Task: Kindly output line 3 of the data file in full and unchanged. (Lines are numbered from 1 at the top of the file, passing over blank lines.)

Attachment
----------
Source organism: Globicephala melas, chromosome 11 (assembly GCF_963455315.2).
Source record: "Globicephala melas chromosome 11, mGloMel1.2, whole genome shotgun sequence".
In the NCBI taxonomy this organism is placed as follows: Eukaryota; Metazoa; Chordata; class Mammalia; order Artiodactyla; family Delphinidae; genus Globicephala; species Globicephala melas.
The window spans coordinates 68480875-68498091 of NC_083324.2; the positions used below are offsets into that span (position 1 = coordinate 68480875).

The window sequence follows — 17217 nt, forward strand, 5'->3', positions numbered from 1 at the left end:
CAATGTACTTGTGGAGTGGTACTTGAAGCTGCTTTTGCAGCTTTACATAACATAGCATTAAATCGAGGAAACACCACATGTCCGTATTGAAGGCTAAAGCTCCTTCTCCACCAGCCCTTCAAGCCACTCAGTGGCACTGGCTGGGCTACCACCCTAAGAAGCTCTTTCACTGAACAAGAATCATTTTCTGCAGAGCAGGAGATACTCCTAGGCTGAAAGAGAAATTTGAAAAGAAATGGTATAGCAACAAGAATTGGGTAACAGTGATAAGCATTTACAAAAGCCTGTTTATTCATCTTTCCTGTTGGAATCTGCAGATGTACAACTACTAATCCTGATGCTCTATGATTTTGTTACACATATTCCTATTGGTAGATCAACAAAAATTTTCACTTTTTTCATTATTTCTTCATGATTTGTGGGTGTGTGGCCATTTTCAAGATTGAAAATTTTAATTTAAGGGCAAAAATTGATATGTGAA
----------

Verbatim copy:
In the NCBI taxonomy this organism is placed as follows: Eukaryota; Metazoa; Chordata; class Mammalia; order Artiodactyla; family Delphinidae; genus Globicephala; species Globicephala melas.